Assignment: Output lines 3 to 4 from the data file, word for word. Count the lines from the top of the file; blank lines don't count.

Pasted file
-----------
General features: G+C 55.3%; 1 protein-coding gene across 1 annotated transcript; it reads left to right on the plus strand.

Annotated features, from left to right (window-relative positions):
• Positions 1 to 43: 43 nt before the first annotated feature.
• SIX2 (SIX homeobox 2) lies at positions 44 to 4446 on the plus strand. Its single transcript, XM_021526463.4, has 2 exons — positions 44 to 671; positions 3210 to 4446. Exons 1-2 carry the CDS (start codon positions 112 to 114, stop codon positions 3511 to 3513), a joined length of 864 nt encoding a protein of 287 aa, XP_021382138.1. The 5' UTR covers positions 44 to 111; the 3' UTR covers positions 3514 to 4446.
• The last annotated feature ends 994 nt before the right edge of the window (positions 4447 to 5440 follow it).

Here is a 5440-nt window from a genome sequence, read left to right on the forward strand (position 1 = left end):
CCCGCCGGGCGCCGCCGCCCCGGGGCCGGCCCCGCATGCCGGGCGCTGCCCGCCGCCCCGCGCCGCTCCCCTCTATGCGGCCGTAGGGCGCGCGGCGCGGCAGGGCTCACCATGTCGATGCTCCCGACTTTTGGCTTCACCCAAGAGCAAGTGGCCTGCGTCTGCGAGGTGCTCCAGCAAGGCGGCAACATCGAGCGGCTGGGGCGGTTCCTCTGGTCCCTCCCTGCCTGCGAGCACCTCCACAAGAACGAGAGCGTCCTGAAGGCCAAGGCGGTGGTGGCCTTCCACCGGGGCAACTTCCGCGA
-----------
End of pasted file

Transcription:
• Positions 1 to 43: 43 nt before the first annotated feature.
• SIX2 (SIX homeobox 2) lies at positions 44 to 4446 on the plus strand. Its single transcript, XM_021526463.4, has 2 exons — positions 44 to 671; positions 3210 to 4446. Exons 1-2 carry the CDS (start codon positions 112 to 114, stop codon positions 3511 to 3513), a joined length of 864 nt encoding a protein of 287 aa, XP_021382138.1. The 5' UTR covers positions 44 to 111; the 3' UTR covers positions 3514 to 4446.